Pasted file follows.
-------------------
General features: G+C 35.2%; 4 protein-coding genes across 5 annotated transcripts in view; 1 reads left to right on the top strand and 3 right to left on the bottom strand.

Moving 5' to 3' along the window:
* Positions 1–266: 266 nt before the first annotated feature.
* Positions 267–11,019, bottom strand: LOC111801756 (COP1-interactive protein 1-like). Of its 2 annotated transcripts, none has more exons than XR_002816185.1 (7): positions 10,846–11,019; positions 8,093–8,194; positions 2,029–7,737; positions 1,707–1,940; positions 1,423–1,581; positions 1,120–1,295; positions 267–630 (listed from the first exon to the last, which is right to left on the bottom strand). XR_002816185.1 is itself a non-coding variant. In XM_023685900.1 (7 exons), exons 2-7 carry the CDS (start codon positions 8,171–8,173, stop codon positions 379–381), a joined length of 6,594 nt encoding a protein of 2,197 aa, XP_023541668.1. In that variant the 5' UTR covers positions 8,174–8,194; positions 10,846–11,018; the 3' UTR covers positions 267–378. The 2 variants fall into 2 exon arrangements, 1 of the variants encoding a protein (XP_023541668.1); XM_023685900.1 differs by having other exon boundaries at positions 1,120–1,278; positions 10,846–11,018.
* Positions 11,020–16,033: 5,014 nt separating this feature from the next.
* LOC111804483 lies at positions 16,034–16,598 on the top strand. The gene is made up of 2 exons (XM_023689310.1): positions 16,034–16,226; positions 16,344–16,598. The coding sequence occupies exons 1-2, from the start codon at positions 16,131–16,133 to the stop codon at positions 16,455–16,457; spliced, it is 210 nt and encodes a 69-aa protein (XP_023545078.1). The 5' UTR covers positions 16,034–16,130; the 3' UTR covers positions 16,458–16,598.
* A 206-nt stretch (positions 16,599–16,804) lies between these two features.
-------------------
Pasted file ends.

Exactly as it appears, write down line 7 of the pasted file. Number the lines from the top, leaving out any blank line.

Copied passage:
* A 206-nt stretch (positions 16,599–16,804) lies between these two features.